Projects

The Nibbler teaching microprocessor project

Nibbler is a simple microprocessor designed as the basis of a third year undergraduate VLSI fabrication project. Nibbler is not a high performance processor-wherever possible the hardware has been simplified to reduce the opportunity for design errors. The resulting design requires about 2-3,000 transistors for a CMOS full custom implementation. A cross-assembler and behavioural simulator are available. Approximately 30 undergraduates take the VLSI design course annually. In 1990 about two-thirds of the projects have been based on the Nibbler architecture implemented using three different toolsets and various design strategies. Teams of up to six students have collaborated in the larger projects in an attempt to simulate industrial working practices

 

Programmer’s view
A basic processor datapath typically inciudes an ALU. a shifter, registers and multiplexing to external
data buses. Nibbler adds minimal instruction sequencing and decoding logic to this basic datapath to
form a complete processor.
Nibbler is rather primitive compared to commercially available microprocessors. Internally it is
an eight bit device, but main memory is organised in four bit nibbles so as to reduce the number of
package pins required for the data bus. The instruction sec is strictly register to register, except for
the LD and ST instructions which move data between r-gisters md memory.
Sixteen general purpose registers are grouped in pairs which may be used as sixteen bit pointers
into memory. A status register is updated after arithmetic and logic instructions and can be tested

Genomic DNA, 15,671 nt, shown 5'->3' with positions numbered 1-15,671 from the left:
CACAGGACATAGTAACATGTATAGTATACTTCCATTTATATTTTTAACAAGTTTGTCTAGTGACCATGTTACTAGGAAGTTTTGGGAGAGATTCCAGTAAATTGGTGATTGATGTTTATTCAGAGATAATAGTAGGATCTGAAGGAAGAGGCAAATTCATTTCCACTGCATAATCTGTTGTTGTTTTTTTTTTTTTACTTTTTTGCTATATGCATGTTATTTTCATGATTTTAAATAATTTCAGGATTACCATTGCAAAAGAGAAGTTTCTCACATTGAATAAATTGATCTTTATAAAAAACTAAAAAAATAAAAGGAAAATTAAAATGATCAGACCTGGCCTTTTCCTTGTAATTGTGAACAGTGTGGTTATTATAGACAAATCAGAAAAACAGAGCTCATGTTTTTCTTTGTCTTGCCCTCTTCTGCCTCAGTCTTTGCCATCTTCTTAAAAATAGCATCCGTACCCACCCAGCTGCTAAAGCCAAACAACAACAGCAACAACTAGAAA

using a conditional jump.
Although sixteen eight-bit general purpose registers are visible to the programmer, the lower two
(RO and RI) form the program counter, so only fourteen registers are free for use by the program.
In addition, the LD, ST and JMP instructions require a pair of registers for use as a memory address
pointer, and memory loads usually require a scratch register in which to assemble a byte from two
memory nibbles. By convention register pairs (R3,R2) and (R5.R.4) are used for pointers and register
R6 and R7 are used for scratch storage. This leaves eight registers for program data.
The fourteen instructions are summarised in the table below.
The two address instructions are of the form Op src dst and implement operations of the form dst
:= src Op dst where src and dst are registers in the range 0-15. Single address instructions are of the
form Op dst and implement dst := Op dst.
The LD and ST instructions take a register number and a pointer register number, which must be
even. The contents of the pointer register and the register above are concatenated to form a sixteen
bit memory address. LD loads the addressed memory nibble into the low nibble of the destination
register. The high nibble is cleared. ST copies the low nibble of the register to the addressed memory
nibble.
The JMP instruction takes a condition and a pointer register. Ten different conditions may be
tested for. Lf the condition is true the pointer is transferred to the program counter causing a jump
to the pointer location.
The SE instruction takes a register and a four bit signed number which encodes a shift value
of between -8 and f7. Positive values shift up and negative values shift down with zeroes being

propogated into the register. A shift value of -8 effectively fds the register with zeroes, and a shift
value of 0 acts as a no-operation.
The instructions described above include no explicit provision for loading constants. However, the
presence of the program counter w i t h the main register stack enables constants to be stored in the
instruction stream and loaded by the standard LD instruction using the program counter as a pointer.
This mechanism is inspired by the immediate addressing mode of the PDP-11 (Be178, pages 251-2551,
As a special case, when RO (the program counter) is used in a pointer operation it is incremented
after the main memory location has been accessed. This is necessary to ensure that the constant is
skipped in the instruction stream and not loaded for execution.



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